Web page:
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Thread: Teaching how to drop

  1. #21
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    Ps if you're using a variation of "clicker training" - and using a clicker or the word "yes" to let your dog know when they're on the right track... you only add your cue word eg "drop" when you're getting the action reliably.

    So first it might go "sit" - "yes"- "treat/reward" (repeat 5 times with something she knows or just "yes" everything she does that's different eg ear flick, looking at you, looking at something else, looking at you, standing up, getting excited etc. 5 treats, and then look to focus on stuff that works towards a drop eg a sit - don't cue at all when you're looking for something new. You can modify the environment a bit - eg if she will normally drop on a mat or pillow or in her bed - start your training for "drop" there. And if you can get 5 drops on her bed - then adding the cue - when she's on her bed, then try next to her bed... etc.

  2. #22
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    Quote Originally Posted by Sean View Post
    I know it's not everyones cup of tea but with the use of a check chain (checking downwards) and the close eye of my trainer i had Mojo dropping straight away and then repeating this for about the next 30 minutes mixed in with other commands. After that a simple voice command and then pointing from his nose to the ground without the collar did the trick.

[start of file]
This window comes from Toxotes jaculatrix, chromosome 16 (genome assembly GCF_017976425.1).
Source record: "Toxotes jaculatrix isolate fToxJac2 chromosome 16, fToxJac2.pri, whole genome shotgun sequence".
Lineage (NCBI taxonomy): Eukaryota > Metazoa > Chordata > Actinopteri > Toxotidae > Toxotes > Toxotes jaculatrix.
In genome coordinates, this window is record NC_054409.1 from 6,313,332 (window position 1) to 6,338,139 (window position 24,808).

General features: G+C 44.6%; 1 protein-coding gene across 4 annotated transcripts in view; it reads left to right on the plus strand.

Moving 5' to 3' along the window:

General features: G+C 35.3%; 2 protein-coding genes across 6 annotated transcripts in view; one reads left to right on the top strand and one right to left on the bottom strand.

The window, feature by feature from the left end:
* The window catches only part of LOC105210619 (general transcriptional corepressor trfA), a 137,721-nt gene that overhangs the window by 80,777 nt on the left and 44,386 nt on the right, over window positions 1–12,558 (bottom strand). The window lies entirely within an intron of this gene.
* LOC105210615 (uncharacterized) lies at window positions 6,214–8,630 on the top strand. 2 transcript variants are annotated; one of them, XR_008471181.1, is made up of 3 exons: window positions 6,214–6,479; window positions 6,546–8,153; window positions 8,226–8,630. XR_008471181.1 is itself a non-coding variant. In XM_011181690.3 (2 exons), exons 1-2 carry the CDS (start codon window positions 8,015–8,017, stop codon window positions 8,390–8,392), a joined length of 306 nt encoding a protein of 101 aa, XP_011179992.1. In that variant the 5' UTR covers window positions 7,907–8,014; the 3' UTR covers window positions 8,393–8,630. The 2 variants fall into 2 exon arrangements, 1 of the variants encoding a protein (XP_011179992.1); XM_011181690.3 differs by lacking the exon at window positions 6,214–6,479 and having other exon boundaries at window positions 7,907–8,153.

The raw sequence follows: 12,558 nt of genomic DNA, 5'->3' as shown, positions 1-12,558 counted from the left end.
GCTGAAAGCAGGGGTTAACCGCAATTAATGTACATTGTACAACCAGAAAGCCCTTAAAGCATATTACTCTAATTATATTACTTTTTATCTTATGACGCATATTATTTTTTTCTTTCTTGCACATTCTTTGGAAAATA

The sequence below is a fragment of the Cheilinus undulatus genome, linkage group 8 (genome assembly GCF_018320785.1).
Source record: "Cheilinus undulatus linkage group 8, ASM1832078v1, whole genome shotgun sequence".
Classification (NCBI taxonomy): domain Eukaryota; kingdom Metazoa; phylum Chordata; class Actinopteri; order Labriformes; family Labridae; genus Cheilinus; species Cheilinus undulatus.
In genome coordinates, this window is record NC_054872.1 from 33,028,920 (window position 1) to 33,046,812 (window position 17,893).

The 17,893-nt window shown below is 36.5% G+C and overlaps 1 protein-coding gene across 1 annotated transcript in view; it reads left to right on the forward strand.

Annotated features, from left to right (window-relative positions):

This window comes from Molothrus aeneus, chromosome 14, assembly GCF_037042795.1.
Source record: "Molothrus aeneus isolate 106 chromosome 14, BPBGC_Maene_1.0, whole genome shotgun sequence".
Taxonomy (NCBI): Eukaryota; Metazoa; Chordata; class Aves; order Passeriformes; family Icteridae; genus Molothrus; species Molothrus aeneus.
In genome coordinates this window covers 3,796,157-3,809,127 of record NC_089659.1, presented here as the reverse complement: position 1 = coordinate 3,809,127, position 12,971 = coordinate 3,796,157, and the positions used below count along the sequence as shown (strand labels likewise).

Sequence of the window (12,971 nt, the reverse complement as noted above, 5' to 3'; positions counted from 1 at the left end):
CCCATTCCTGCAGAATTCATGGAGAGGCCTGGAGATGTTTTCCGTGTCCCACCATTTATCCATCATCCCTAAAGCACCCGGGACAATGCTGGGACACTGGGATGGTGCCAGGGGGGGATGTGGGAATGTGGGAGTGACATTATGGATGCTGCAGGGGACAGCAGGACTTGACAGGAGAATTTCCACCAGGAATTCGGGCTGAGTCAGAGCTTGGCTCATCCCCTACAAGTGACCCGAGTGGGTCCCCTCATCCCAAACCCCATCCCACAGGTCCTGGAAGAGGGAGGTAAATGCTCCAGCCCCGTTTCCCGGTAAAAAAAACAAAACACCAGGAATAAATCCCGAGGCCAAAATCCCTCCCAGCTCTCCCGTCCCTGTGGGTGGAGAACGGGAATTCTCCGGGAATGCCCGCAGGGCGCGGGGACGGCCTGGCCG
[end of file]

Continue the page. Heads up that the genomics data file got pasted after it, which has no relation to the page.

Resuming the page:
Tail wagging the whole time.
    I'm glad your dog got the drop from that. Bulldogs, however, are quite stubborn and already have a low centre of gravity to keep them in any position they want. They are less likely to drop by this method. I'm assuming the check chain was used as a negative reinforcement (meaning the chain was tight at the ground, when the dog dropped the chain was loose)?

    p.s. Tail wagging doesn't always mean the dog is happy. It's an indicator of arousal to stimluation.

  3. #23
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    I had a quick read through everyone's tips on teaching the drop. I couldn't see the one i'm going to offer, so I'll put it here. (apologies if anyone already posted it)

    I have dealt with a few stubborn dogs with the drop and I found a good was was shaping (getting closer to the ground each time, with rewards). But I actually did my training on a piece of ground not level with myself. With small dogs, I would put them on a park bench or table. I would show them the treats that they were going to be rewarded with, to get their attention. Then I would stand at the end of the table with the dog and slowly bring the treat past the edge of the table to just below the dog's "ground level". It generally only took a few goes to get the dog to start trying to get down as low as possible to reach that treat off the edge. Each time the put there head/chest/ close to the ground they would be rewarded. This was the shaped until eventually they decided it was easier for them to drop the back legs too, then JACKPOT!!!! The dog and I had a party with lots of praise and treats. After the first one or two "drops" the dogs were more comfortable with dropping. That's when I moved from the edge and started using the ground.